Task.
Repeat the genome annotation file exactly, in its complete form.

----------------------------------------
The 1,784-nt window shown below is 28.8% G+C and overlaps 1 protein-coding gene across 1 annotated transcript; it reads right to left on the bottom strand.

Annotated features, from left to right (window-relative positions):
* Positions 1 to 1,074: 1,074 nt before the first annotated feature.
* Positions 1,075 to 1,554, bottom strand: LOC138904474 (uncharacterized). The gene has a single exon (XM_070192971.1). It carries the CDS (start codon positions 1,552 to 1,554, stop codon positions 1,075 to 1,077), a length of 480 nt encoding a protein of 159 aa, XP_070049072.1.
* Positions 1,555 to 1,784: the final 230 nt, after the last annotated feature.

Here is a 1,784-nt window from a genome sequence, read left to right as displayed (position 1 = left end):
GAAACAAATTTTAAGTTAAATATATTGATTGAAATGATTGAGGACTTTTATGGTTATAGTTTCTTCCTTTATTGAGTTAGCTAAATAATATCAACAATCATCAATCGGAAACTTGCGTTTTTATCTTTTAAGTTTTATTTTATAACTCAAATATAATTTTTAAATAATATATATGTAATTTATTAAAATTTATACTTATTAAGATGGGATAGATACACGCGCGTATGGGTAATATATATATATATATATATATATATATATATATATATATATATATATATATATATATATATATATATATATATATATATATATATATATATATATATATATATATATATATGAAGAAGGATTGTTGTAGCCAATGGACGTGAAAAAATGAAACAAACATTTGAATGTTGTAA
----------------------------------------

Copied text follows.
The 1,784-nt window shown below is 28.8% G+C and overlaps 1 protein-coding gene across 1 annotated transcript; it reads right to left on the bottom strand.

Annotated features, from left to right (window-relative positions):
* Positions 1 to 1,074: 1,074 nt before the first annotated feature.
* Positions 1,075 to 1,554, bottom strand: LOC138904474 (uncharacterized). The gene has a single exon (XM_070192971.1). It carries the CDS (start codon positions 1,552 to 1,554, stop codon positions 1,075 to 1,077), a length of 480 nt encoding a protein of 159 aa, XP_070049072.1.
* Positions 1,555 to 1,784: the final 230 nt, after the last annotated feature.

Here is a 1,784-nt window from a genome sequence, read left to right as displayed (position 1 = left end):
GAAACAAATTTTAAGTTAAATATATTGATTGAAATGATTGAGGACTTTTATGGTTATAGTTTCTTCCTTTATTGAGTTAGCTAAATAATATCAACAATCATCAATCGGAAACTTGCGTTTTTATCTTTTAAGTTTTATTTTATAACTCAAATATAATTTTTAAATAATATATATGTAATTTATTAAAATTTATACTTATTAAGATGGGATAGATACACGCGCGTATGGGTAATATATATATATATATATATATATATATATATATATATATATATATATATATATATATATATATATATATATATATATATATATATATATATATATATATATATATATATATGAAGAAGGATTGTTGTAGCCAATGGACGTGAAAAAATGAAACAAACATTTGAATGTTGTAA